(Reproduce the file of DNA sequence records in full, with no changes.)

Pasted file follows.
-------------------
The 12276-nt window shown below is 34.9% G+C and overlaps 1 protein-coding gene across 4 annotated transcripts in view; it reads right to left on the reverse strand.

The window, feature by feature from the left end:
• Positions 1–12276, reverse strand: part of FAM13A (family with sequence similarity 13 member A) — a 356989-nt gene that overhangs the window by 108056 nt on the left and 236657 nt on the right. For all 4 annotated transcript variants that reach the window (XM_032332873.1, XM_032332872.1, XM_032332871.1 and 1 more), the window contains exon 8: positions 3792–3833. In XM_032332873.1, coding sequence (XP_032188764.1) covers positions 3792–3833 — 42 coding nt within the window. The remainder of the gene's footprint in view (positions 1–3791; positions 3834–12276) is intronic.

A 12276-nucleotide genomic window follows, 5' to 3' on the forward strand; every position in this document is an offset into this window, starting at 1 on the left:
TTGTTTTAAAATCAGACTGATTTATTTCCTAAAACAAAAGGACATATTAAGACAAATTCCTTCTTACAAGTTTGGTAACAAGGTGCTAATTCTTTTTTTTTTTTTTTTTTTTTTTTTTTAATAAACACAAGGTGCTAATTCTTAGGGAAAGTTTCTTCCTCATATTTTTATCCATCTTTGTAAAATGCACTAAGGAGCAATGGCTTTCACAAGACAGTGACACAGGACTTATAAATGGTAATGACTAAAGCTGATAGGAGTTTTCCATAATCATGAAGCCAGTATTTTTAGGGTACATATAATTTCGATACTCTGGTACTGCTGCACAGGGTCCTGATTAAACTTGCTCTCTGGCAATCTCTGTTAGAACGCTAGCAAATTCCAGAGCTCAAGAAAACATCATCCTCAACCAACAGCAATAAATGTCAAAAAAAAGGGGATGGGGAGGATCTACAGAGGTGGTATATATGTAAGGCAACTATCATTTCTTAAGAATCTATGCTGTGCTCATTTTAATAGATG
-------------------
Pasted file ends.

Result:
The 12276-nt window shown below is 34.9% G+C and overlaps 1 protein-coding gene across 4 annotated transcripts in view; it reads right to left on the reverse strand.

The window, feature by feature from the left end:
• Positions 1–12276, reverse strand: part of FAM13A (family with sequence similarity 13 member A) — a 356989-nt gene that overhangs the window by 108056 nt on the left and 236657 nt on the right. For all 4 annotated transcript variants that reach the window (XM_032332873.1, XM_032332872.1, XM_032332871.1 and 1 more), the window contains exon 8: positions 3792–3833. In XM_032332873.1, coding sequence (XP_032188764.1) covers positions 3792–3833 — 42 coding nt within the window. The remainder of the gene's footprint in view (positions 1–3791; positions 3834–12276) is intronic.

A 12276-nucleotide genomic window follows, 5' to 3' on the forward strand; every position in this document is an offset into this window, starting at 1 on the left:
TTGTTTTAAAATCAGACTGATTTATTTCCTAAAACAAAAGGACATATTAAGACAAATTCCTTCTTACAAGTTTGGTAACAAGGTGCTAATTCTTTTTTTTTTTTTTTTTTTTTTTTTTTAATAAACACAAGGTGCTAATTCTTAGGGAAAGTTTCTTCCTCATATTTTTATCCATCTTTGTAAAATGCACTAAGGAGCAATGGCTTTCACAAGACAGTGACACAGGACTTATAAATGGTAATGACTAAAGCTGATAGGAGTTTTCCATAATCATGAAGCCAGTATTTTTAGGGTACATATAATTTCGATACTCTGGTACTGCTGCACAGGGTCCTGATTAAACTTGCTCTCTGGCAATCTCTGTTAGAACGCTAGCAAATTCCAGAGCTCAAGAAAACATCATCCTCAACCAACAGCAATAAATGTCAAAAAAAAGGGGATGGGGAGGATCTACAGAGGTGGTATATATGTAAGGCAACTATCATTTCTTAAGAATCTATGCTGTGCTCATTTTAATAGATG